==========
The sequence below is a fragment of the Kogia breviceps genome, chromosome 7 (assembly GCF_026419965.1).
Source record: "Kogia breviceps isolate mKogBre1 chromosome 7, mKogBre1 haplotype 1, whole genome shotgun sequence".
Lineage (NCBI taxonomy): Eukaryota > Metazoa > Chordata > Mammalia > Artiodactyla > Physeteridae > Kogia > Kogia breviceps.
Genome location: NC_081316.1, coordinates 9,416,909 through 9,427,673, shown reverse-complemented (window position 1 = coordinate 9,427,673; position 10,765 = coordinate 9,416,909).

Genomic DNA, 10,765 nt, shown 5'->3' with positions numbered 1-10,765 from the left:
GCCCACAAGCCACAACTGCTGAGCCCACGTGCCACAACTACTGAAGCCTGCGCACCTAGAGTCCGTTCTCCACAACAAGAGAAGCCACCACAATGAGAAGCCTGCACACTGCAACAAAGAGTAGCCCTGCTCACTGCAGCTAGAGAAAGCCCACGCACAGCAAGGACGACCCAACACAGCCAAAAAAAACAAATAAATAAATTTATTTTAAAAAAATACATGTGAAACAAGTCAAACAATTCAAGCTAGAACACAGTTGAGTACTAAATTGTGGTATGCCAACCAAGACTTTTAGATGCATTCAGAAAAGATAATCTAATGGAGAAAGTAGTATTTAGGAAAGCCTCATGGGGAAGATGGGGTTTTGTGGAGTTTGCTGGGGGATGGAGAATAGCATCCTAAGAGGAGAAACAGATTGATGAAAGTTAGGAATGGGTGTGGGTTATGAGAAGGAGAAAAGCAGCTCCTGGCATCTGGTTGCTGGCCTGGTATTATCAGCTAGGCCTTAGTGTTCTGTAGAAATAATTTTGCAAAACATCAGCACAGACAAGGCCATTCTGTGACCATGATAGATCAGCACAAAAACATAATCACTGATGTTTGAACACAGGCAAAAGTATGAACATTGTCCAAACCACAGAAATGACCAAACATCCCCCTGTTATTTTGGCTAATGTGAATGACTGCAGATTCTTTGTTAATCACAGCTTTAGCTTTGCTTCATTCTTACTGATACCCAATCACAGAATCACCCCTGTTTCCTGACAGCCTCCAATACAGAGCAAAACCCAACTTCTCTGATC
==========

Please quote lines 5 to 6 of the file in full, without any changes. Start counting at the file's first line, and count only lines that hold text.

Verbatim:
Genomic DNA, 10,765 nt, shown 5'->3' with positions numbered 1-10,765 from the left:
GCCCACAAGCCACAACTGCTGAGCCCACGTGCCACAACTACTGAAGCCTGCGCACCTAGAGTCCGTTCTCCACAACAAGAGAAGCCACCACAATGAGAAGCCTGCACACTGCAACAAAGAGTAGCCCTGCTCACTGCAGCTAGAGAAAGCCCACGCACAGCAAGGACGACCCAACACAGCCAAAAAAAACAAATAAATAAATTTATTTTAAAAAAATACATGTGAAACAAGTCAAACAATTCAAGCTAGAACACAGTTGAGTACTAAATTGTGGTATGCCAACCAAGACTTTTAGATGCATTCAGAAAAGATAATCTAATGGAGAAAGTAGTATTTAGGAAAGCCTCATGGGGAAGATGGGGTTTTGTGGAGTTTGCTGGGGGATGGAGAATAGCATCCTAAGAGGAGAAACAGATTGATGAAAGTTAGGAATGGGTGTGGGTTATGAGAAGGAGAAAAGCAGCTCCTGGCATCTGGTTGCTGGCCTGGTATTATCAGCTAGGCCTTAGTGTTCTGTAGAAATAATTTTGCAAAACATCAGCACAGACAAGGCCATTCTGTGACCATGATAGATCAGCACAAAAACATAATCACTGATGTTTGAACACAGGCAAAAGTATGAACATTGTCCAAACCACAGAAATGACCAAACATCCCCCTGTTATTTTGGCTAATGTGAATGACTGCAGATTCTTTGTTAATCACAGCTTTAGCTTTGCTTCATTCTTACTGATACCCAATCACAGAATCACCCCTGTTTCCTGACAGCCTCCAATACAGAGCAAAACCCAACTTCTCTGATC